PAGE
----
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Oklahoma House panel advances abortion bill despite questions about impact on contraception


Oklahoma House panel advances abortion bill despite questions about impact on contraception

Feb 14, 2024 | 6:37 pm ET
By Carmen Forman
Oklahoma House panel advances abortion bill despite questions about impact on contraception
Republican lawmakers in the state House advanced two anti-abortion bills from legislative committees on Wednesday. (Getty Images) (This image cannot be republished unless you have a subscription to Getty.)

OKLAHOMA CITY — A Democratic lawmaker expressed concerns Wednesday that a GOP-sponsored anti-abortion bill could create a state database of women who have undergone the procedure and ban emergency contraception.

A bipartisan group of lawmakers, including the Republican chair of the House Public Health Committee, expressed concerns that House Bill 3216 from Rep. Kevin West, R-Moore, could ban some forms of birth control, such as IUDs.

After West vowed to change the bill’s language, HB 3216 passed the committee on a party-line vote with Rep. Trish Ranson, D-Stillwater, as the lone dissenter.

Chairwoman Cynthia Roe, R-Lindsay, questioned whether part of the bill pertaining to contraception could ban intrauterine devices, a popular form of contraception.

“If we’re looking at preserving the life of the unborn, I think one of the ways to do that is access to birth control,” said Roe, a nurse practitioner.

After enacting strict abortion bans, Oklahoma GOP lawmakers seek more restrictions

West said he intends to change that part of the bill to target over-the-counter contraception that is not used under a physician’s supervision.

IUDs and most forms of birth control pills require a prescription. Emergency contraception, also known as the “morning after” pill or “Plan B,” does not.

West said he crafted the bill with the Alliance Defending Freedom, a Christian law firm, in response to the Oklahoma Supreme Court striking down recent anti-abortion laws.

Oklahoma bans abortion except to save the life of the mother. State law doesn’t include exceptions for rape or incest.

West’s bill would allow for civil lawsuits against those who help a woman obtain an abortion and creates new requirements for physicians to report each abortion they perform. Women who obtain an abortion would be assigned a “unique patient identifier” that would allow them to be identified by the State Department of Health.

Ranson said it is “highly concerning” that the legislation would seemingly create a database of women who undergo abortions. West said he is willing to tweak the bill so the health department is able to collect some information on procedures but not “track” specific individuals.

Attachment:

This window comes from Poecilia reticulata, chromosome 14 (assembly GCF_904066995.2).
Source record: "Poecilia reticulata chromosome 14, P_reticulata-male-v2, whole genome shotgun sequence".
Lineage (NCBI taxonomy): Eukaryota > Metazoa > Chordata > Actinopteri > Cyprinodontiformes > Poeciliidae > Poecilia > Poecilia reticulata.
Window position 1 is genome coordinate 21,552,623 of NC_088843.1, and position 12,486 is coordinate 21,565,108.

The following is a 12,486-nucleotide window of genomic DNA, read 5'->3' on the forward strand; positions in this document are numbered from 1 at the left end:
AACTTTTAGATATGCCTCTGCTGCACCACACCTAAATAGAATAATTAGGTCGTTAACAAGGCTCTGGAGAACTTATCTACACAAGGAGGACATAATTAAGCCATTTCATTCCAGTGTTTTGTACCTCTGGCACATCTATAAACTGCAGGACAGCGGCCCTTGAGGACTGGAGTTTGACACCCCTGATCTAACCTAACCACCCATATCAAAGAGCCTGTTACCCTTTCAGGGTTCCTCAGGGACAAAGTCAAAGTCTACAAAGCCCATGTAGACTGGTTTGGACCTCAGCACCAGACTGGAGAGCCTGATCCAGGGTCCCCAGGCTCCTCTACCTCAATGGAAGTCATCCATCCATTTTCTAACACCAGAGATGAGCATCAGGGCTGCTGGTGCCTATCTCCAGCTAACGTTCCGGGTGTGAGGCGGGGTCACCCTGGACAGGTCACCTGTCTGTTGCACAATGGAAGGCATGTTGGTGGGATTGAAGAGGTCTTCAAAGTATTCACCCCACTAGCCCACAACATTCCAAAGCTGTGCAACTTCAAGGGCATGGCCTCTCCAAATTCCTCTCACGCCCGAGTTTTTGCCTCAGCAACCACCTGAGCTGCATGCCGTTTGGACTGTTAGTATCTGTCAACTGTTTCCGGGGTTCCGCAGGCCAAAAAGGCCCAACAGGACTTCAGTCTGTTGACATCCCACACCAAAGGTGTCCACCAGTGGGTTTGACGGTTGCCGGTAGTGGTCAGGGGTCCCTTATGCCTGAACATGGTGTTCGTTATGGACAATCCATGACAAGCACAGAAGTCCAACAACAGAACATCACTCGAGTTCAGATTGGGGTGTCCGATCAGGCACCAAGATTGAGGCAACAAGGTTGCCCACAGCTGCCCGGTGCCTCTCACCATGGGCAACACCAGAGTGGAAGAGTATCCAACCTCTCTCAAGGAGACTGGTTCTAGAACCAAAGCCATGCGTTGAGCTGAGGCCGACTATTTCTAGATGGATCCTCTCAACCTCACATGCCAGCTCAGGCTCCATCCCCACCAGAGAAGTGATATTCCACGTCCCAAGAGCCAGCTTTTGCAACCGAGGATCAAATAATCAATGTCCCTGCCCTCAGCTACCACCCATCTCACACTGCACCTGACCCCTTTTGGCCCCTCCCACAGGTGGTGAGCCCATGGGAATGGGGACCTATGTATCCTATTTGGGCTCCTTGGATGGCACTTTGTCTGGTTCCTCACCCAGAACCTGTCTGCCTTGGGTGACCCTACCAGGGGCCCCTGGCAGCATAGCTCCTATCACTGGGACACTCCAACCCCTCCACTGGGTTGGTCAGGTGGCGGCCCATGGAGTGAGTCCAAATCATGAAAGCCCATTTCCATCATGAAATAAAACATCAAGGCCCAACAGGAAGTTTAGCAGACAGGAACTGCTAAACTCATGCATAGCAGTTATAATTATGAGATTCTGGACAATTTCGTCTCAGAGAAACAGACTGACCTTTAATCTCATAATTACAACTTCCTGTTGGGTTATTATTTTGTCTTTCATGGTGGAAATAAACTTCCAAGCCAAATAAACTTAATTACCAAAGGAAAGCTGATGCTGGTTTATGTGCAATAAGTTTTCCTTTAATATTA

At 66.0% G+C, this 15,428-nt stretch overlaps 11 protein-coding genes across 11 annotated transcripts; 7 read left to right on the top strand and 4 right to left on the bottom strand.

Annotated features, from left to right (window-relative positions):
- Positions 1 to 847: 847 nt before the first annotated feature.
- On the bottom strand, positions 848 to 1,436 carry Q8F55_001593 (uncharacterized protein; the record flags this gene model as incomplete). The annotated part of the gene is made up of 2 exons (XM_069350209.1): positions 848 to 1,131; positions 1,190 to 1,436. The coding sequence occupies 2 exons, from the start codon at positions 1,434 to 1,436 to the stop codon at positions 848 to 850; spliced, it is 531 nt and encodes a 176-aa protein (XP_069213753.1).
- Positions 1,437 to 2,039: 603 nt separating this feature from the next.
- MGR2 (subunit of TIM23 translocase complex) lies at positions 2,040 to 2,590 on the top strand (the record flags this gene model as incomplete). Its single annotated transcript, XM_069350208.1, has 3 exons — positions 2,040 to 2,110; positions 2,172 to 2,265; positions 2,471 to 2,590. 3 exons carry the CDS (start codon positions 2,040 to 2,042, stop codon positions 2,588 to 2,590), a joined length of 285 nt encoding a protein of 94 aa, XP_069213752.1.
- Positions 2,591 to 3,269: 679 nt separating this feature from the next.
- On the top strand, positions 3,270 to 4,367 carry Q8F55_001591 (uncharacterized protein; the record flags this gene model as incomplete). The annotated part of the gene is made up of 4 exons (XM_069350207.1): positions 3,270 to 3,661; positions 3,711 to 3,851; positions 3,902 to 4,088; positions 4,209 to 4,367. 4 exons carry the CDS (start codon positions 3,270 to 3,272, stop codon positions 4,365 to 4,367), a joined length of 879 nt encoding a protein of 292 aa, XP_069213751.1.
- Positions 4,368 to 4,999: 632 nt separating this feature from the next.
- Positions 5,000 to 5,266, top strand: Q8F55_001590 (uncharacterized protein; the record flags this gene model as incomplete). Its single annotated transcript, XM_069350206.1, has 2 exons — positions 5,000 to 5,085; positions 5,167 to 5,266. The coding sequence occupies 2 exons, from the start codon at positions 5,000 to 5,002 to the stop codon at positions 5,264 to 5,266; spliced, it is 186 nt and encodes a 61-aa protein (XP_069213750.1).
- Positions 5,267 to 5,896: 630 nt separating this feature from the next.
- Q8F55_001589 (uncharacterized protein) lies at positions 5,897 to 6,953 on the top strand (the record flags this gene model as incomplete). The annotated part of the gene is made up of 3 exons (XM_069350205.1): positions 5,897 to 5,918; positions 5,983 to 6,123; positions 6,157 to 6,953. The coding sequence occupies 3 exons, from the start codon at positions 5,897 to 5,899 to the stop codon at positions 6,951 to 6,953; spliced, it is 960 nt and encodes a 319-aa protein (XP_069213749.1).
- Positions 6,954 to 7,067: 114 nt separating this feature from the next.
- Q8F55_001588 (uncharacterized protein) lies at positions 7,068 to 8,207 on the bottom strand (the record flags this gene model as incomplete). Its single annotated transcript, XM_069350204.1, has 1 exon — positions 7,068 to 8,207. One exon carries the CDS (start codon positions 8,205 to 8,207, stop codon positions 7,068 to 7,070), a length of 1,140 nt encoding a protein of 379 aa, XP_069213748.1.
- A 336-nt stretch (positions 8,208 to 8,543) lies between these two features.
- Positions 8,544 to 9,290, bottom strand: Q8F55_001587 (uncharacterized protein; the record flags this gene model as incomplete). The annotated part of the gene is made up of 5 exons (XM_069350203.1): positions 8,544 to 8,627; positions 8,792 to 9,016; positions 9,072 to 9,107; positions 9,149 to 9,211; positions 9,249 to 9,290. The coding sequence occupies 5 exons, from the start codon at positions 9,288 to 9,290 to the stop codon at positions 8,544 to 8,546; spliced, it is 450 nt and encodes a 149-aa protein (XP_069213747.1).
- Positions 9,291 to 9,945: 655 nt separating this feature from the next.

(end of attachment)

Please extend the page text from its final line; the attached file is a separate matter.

“I believe that there is confusion in the bill,” Ranson said. “I believe that there is an opportunity for tracking women. I believe that there is a major privacy issue that we should be concerned about.”

On a party-line vote, the House Criminal Judiciary Committee also passed legislation Wednesday that would allow prosecutors to charge individuals who possess or deliver abortion-inducing drugs with felony trafficking charges.

The person delivering abortion pills, which can be used to terminate a pregnancy within the first 10 weeks, could be charged if they know another person intends to use the medication to cause an unlawful abortion.

An individual could face 10 years in prison or $100,000 in fines if found guilty.

Rep. Denise Crosswhite Hader, R-Piedmont, said House Bill 3013 is intended to protect the health of women who might regret their decision to seek an abortion. She has expressed concerns that medical complications could arise if a woman takes abortion pills incorrectly should they be provided by someone who isn’t a medical professional.

“I stand again to try and protect the life of women who might take these pills and not know the repercussions of what it might do for them,” she said.

Crosswhite Hader has previously undergone an abortion, a procedure she talked about on the House floor two years ago. She said she regretted her decision.

Rep. Jason Lowe, D-Oklahoma City, said he worries the legislation is overly broad and could lead to abortion rights supporters being charged with a crime. He also noted some other states are facing lawsuits over similar legislation.

The legislation does not apply to pharmacists or drug manufacturers who lawfully possess or distribute prescriptions for other medical purposes.

Both anti-abortion bills are now eligible to be heard by the full House.